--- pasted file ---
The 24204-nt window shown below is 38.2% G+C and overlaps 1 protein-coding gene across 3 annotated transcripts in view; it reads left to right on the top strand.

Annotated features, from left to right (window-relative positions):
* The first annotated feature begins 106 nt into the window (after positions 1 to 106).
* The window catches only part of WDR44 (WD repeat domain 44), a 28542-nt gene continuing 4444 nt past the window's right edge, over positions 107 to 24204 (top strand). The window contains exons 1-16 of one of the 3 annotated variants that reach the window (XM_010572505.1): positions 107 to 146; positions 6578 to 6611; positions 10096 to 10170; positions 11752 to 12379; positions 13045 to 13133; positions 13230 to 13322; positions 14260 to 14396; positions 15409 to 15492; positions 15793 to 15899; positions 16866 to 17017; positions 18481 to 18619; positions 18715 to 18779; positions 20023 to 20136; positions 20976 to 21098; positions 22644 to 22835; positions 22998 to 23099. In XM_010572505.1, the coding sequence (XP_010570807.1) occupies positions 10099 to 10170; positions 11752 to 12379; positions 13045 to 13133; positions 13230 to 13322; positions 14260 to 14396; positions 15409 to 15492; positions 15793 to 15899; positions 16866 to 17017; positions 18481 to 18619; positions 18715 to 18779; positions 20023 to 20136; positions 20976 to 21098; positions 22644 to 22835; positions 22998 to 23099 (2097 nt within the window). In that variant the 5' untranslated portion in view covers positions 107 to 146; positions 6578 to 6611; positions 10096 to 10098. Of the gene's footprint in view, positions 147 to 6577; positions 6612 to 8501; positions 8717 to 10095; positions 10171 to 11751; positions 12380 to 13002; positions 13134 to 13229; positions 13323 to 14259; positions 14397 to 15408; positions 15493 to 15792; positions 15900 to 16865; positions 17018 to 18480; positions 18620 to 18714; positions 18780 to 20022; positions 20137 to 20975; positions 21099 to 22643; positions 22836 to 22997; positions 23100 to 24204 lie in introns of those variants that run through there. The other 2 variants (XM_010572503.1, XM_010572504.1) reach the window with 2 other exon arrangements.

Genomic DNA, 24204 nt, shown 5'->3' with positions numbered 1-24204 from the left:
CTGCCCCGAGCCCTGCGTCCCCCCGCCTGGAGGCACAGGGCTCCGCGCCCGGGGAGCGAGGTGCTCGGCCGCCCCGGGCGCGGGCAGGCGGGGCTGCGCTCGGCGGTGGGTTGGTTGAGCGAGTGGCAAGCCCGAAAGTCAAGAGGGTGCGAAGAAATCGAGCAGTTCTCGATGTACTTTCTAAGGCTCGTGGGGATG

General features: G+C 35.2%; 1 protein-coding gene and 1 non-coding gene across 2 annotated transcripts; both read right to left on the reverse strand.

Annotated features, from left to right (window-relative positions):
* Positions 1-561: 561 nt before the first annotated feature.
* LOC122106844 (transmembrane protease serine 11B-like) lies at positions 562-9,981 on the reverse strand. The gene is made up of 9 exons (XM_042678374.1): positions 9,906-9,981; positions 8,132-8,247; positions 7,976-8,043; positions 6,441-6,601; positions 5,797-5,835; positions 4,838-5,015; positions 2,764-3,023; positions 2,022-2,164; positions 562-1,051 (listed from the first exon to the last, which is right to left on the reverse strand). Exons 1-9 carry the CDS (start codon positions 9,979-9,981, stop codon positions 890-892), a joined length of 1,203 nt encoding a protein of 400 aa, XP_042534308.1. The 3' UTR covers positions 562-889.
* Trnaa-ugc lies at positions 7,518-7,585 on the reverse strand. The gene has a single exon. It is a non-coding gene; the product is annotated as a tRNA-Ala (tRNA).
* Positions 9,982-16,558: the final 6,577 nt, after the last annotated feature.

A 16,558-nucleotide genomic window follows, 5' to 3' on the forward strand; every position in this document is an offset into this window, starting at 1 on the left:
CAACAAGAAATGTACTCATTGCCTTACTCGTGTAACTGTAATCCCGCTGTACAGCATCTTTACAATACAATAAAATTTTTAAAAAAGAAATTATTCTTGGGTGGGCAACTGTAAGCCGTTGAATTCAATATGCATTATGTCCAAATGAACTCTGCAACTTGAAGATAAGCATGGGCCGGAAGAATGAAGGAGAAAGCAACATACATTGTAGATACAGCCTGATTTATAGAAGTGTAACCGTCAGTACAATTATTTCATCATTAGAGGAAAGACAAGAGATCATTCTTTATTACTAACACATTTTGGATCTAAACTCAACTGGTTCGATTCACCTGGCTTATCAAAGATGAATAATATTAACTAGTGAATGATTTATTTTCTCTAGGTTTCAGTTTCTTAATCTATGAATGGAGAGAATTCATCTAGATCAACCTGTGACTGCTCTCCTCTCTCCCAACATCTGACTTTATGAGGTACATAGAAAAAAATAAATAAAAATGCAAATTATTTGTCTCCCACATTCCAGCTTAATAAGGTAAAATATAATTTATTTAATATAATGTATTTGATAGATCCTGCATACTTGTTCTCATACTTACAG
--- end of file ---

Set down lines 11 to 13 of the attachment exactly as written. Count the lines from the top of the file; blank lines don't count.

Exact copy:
* Trnaa-ugc lies at positions 7,518-7,585 on the reverse strand. The gene has a single exon. It is a non-coding gene; the product is annotated as a tRNA-Ala (tRNA).
* Positions 9,982-16,558: the final 6,577 nt, after the last annotated feature.

A 16,558-nucleotide genomic window follows, 5' to 3' on the forward strand; every position in this document is an offset into this window, starting at 1 on the left: